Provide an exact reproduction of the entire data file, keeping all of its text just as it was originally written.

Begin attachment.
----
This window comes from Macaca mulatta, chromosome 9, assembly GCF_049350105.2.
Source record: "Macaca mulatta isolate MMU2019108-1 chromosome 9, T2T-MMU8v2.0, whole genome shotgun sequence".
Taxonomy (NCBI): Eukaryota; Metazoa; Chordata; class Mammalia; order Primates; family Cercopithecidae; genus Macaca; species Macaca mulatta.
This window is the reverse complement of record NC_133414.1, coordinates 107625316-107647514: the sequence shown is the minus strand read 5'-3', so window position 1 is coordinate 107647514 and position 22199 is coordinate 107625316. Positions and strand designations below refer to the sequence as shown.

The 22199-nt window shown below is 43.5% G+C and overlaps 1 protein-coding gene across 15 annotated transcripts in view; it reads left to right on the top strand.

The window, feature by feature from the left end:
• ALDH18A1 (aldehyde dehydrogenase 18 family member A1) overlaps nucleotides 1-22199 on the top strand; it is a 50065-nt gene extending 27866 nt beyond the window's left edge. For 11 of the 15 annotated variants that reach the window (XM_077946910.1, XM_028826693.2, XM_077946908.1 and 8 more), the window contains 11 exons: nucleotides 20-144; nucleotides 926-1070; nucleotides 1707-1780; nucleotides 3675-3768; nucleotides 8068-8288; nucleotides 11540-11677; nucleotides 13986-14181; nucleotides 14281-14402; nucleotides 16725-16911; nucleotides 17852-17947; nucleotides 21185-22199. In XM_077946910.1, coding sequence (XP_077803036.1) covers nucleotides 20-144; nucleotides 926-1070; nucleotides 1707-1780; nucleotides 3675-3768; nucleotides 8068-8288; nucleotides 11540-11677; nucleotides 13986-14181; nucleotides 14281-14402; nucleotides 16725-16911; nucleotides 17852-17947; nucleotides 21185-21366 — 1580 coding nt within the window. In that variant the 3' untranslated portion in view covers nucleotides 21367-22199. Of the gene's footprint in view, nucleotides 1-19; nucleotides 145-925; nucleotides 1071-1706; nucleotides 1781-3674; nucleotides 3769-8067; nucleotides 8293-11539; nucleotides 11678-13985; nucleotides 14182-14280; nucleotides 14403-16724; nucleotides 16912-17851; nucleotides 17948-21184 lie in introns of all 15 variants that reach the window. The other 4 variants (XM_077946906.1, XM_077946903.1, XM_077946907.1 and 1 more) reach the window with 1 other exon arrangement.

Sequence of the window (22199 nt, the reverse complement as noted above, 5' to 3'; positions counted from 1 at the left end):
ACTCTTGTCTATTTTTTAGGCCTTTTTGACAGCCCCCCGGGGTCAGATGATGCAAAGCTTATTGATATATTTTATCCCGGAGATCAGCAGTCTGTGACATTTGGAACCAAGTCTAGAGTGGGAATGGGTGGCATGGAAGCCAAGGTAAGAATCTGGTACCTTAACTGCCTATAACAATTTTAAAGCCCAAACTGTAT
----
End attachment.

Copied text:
This window comes from Macaca mulatta, chromosome 9, assembly GCF_049350105.2.
Source record: "Macaca mulatta isolate MMU2019108-1 chromosome 9, T2T-MMU8v2.0, whole genome shotgun sequence".
Taxonomy (NCBI): Eukaryota; Metazoa; Chordata; class Mammalia; order Primates; family Cercopithecidae; genus Macaca; species Macaca mulatta.
This window is the reverse complement of record NC_133414.1, coordinates 107625316-107647514: the sequence shown is the minus strand read 5'-3', so window position 1 is coordinate 107647514 and position 22199 is coordinate 107625316. Positions and strand designations below refer to the sequence as shown.

The 22199-nt window shown below is 43.5% G+C and overlaps 1 protein-coding gene across 15 annotated transcripts in view; it reads left to right on the top strand.

The window, feature by feature from the left end:
• ALDH18A1 (aldehyde dehydrogenase 18 family member A1) overlaps nucleotides 1-22199 on the top strand; it is a 50065-nt gene extending 27866 nt beyond the window's left edge. For 11 of the 15 annotated variants that reach the window (XM_077946910.1, XM_028826693.2, XM_077946908.1 and 8 more), the window contains 11 exons: nucleotides 20-144; nucleotides 926-1070; nucleotides 1707-1780; nucleotides 3675-3768; nucleotides 8068-8288; nucleotides 11540-11677; nucleotides 13986-14181; nucleotides 14281-14402; nucleotides 16725-16911; nucleotides 17852-17947; nucleotides 21185-22199. In XM_077946910.1, coding sequence (XP_077803036.1) covers nucleotides 20-144; nucleotides 926-1070; nucleotides 1707-1780; nucleotides 3675-3768; nucleotides 8068-8288; nucleotides 11540-11677; nucleotides 13986-14181; nucleotides 14281-14402; nucleotides 16725-16911; nucleotides 17852-17947; nucleotides 21185-21366 — 1580 coding nt within the window. In that variant the 3' untranslated portion in view covers nucleotides 21367-22199. Of the gene's footprint in view, nucleotides 1-19; nucleotides 145-925; nucleotides 1071-1706; nucleotides 1781-3674; nucleotides 3769-8067; nucleotides 8293-11539; nucleotides 11678-13985; nucleotides 14182-14280; nucleotides 14403-16724; nucleotides 16912-17851; nucleotides 17948-21184 lie in introns of all 15 variants that reach the window. The other 4 variants (XM_077946906.1, XM_077946903.1, XM_077946907.1 and 1 more) reach the window with 1 other exon arrangement.

Sequence of the window (22199 nt, the reverse complement as noted above, 5' to 3'; positions counted from 1 at the left end):
ACTCTTGTCTATTTTTTAGGCCTTTTTGACAGCCCCCCGGGGTCAGATGATGCAAAGCTTATTGATATATTTTATCCCGGAGATCAGCAGTCTGTGACATTTGGAACCAAGTCTAGAGTGGGAATGGGTGGCATGGAAGCCAAGGTAAGAATCTGGTACCTTAACTGCCTATAACAATTTTAAAGCCCAAACTGTAT